In 2000, Jesper Buch, a 25-year-old Dane studying in Norway, craved a midnight pizza, but didn’t know the area’s takeaways. He searched the internet, couldn’t find what he was looking for and saw a gap in the market. He launched what would become Just Eat the following year, got it profitable in 2004 and sold his shares in 2008. Today the business is worth £1.5bn.

The world is full of young entrepreneurs like Jesper Buch who are changing the way things work and using technology to open up the sales potential of markets which have worked in a certain way for decades.

A story in RN two weeks ago reported a developer as saying there was an opportunity for independent retailers to grow their business and win customer loyalty by creating their own bespoke store apps.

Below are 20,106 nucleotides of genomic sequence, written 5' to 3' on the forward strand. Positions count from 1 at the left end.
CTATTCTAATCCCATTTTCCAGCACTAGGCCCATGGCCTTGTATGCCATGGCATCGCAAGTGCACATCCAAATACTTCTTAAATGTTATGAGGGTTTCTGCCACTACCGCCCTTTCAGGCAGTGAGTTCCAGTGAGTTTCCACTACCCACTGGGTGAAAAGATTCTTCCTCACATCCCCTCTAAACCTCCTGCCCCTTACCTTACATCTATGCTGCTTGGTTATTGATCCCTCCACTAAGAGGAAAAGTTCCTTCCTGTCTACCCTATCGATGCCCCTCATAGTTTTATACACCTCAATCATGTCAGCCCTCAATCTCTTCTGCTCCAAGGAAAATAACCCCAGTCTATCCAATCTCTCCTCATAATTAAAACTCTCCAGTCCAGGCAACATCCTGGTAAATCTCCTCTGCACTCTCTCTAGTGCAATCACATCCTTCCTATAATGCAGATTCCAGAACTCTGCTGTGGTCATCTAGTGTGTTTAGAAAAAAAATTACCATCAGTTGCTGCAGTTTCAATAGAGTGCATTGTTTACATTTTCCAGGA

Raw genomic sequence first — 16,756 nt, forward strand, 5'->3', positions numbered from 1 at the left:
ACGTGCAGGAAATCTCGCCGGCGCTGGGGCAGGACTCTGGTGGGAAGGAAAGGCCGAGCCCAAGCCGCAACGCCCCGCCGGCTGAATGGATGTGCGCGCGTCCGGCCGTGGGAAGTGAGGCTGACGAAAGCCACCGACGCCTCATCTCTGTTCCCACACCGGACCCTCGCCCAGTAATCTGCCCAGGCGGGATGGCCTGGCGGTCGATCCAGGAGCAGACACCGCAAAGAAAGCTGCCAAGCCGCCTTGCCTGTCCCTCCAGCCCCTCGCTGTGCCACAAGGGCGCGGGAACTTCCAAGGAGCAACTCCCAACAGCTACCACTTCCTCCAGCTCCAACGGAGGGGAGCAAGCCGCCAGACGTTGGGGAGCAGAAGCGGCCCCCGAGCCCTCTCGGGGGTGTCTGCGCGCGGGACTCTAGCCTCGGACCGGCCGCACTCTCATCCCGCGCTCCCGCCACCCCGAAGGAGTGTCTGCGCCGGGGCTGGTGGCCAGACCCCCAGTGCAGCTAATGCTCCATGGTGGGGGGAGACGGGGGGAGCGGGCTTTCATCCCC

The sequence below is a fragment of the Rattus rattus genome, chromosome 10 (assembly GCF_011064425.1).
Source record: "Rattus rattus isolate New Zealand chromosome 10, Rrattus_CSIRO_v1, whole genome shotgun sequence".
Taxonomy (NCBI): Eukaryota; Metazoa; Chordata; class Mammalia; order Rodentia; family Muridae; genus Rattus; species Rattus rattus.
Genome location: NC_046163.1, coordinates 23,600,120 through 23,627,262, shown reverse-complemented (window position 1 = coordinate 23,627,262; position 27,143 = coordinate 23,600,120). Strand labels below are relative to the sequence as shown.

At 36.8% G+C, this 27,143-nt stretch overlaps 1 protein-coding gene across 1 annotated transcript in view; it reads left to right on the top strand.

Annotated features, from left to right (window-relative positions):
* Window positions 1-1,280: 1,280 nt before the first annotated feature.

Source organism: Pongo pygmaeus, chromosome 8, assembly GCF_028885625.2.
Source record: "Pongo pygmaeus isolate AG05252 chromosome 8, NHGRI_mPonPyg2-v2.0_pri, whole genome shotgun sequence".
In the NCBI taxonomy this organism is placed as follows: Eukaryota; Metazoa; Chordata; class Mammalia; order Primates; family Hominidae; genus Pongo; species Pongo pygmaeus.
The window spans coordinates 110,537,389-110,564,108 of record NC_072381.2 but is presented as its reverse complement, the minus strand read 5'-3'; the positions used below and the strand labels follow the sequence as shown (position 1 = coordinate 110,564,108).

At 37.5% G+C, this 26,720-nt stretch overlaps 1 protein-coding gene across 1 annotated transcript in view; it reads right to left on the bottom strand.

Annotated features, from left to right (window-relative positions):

My first instinct was that it was a nice idea, but should probably be left to the experts, because it is outside my sphere of knowledge. I can’t imagine I was alone.

Simple ideas that take a matter of hours to work up can have a big impact

But in this week’s issue we show what’s possible. Londis retailer Sandip Kotecha’s 14-year-old son took just one day to build an app with online ordering and loyalty card functionality which he is using to open up his customer base.

He recently signed up with Just Eat and delivered £400 worth of hot and cold food in his first week.

There is a generation of young developers, like Sandip’s son, learning their trade and dreaming big. They are your customers, relatives and staff and they could revolutionise your business. And simple ideas that take a matter of hours to work up can have a big impact.